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HABs: Identification and Monitoring

HAB Identification and Monitoring: Overview

Harmful algal blooms (HABs) are a concern throughout the coastal areas of the United States. They are known to cause human illness and death, fish kills and marine mammal deaths. HABs are identified and monitored by assessing surface chlorophyll concentrations detected by satellite imagery, coupled with data collected by research vessels. Forecasting would improve predictions of bloom movement and landfall, persistence, and toxicity. These predictions will aid resource managers, industry and the public. For more information on regional HAB applications, please follow the links above (Texas, Florida, Olympic Region).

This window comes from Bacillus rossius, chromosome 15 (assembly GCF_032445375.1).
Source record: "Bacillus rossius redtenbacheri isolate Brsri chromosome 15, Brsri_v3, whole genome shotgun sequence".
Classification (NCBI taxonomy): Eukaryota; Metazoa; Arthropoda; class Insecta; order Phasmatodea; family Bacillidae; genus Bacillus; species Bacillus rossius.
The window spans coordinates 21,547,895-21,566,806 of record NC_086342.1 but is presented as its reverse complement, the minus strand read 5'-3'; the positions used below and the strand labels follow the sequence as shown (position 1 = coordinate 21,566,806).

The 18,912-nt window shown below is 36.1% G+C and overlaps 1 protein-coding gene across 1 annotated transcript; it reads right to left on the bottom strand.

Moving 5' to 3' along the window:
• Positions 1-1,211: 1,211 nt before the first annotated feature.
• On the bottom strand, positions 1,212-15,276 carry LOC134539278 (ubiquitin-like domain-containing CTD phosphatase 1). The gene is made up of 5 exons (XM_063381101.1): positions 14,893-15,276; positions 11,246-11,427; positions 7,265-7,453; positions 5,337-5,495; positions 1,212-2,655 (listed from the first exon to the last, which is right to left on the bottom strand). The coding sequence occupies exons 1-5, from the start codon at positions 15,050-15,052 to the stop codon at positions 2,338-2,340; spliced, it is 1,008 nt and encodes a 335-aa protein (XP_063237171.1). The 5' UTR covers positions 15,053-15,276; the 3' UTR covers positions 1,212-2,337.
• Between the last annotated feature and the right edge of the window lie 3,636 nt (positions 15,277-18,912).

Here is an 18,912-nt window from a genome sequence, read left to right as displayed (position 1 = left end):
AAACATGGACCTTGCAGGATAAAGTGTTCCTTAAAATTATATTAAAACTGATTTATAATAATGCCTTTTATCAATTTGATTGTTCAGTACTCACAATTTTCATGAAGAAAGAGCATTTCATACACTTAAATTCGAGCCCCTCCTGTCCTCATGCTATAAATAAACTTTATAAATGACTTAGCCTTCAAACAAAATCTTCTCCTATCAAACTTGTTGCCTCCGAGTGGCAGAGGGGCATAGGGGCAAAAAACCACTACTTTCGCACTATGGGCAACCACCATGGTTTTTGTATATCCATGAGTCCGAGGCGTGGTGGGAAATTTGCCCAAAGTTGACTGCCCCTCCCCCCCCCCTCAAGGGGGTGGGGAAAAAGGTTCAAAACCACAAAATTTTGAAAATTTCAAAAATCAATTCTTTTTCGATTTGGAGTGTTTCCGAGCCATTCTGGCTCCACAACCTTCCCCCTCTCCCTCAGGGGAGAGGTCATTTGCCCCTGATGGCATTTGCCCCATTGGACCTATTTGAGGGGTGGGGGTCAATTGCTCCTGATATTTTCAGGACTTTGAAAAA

HABs: Using SeaWiFs Data

GOM SeaWiFs image
Nov. 7, 2002, SeaWiFs image (20023111819), completely clear along the entire US coast of the Gulf of Mexico; Vera Cruz Mexico to the Keys (with one cloud at Looe Key)

Ocean color observations from satellite allow researchers to detect and monitor for HABs, such as K. brevis, that dominate the phytoplankton biomass. The SeaWiFS sensor provides the first of several sensors suitable for this purpose. Work is being conducted on spectral and optical signatures. Accurate determination of chlorophyll from satellite imagery will aid in HAB monitoring. Also, near-daily coverage is essential to assure sufficient usable imagery to document the blooms.

SeaWiFS is currently being used for routine monitoring of harmful algal blooms in the Gulf of Mexico. On the Florida coast, the satellite imagery has provided advanced detection of blooms, allowing the state and local officials to better direct resources for sampling.

Additional NCCOS projects relating to this topic are: